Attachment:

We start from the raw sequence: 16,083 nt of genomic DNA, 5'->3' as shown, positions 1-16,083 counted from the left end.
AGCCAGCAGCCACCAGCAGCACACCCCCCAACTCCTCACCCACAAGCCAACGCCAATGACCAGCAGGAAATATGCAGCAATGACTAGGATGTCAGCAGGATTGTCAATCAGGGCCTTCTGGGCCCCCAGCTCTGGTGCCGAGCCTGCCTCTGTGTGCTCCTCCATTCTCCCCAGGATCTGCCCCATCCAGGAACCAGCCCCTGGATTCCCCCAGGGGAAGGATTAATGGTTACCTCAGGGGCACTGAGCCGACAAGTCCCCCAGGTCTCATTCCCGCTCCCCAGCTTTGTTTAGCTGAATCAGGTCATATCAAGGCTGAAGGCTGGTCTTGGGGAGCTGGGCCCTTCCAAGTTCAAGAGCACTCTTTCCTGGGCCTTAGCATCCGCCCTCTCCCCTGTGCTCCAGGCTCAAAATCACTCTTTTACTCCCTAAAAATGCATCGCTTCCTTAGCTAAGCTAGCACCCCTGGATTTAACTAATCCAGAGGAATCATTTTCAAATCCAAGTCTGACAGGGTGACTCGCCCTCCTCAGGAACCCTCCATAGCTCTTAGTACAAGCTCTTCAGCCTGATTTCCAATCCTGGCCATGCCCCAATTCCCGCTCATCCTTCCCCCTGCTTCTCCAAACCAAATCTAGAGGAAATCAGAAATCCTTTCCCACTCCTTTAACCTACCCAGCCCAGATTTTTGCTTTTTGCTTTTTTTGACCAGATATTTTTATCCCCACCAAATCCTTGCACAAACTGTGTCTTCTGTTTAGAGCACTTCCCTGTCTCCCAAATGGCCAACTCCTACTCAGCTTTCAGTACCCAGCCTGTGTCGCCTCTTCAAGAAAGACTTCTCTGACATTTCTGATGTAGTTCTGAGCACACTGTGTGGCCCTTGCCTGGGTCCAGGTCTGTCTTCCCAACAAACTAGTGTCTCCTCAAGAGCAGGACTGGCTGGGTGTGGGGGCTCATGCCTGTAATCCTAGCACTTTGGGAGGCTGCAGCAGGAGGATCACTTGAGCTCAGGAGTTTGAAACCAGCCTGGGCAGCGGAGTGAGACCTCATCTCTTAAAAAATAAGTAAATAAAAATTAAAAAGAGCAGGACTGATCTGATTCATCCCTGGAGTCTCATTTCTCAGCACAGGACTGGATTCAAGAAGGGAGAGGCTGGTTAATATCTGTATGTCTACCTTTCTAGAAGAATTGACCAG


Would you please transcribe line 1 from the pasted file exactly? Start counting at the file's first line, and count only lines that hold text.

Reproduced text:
We start from the raw sequence: 16,083 nt of genomic DNA, 5'->3' as shown, positions 1-16,083 counted from the left end.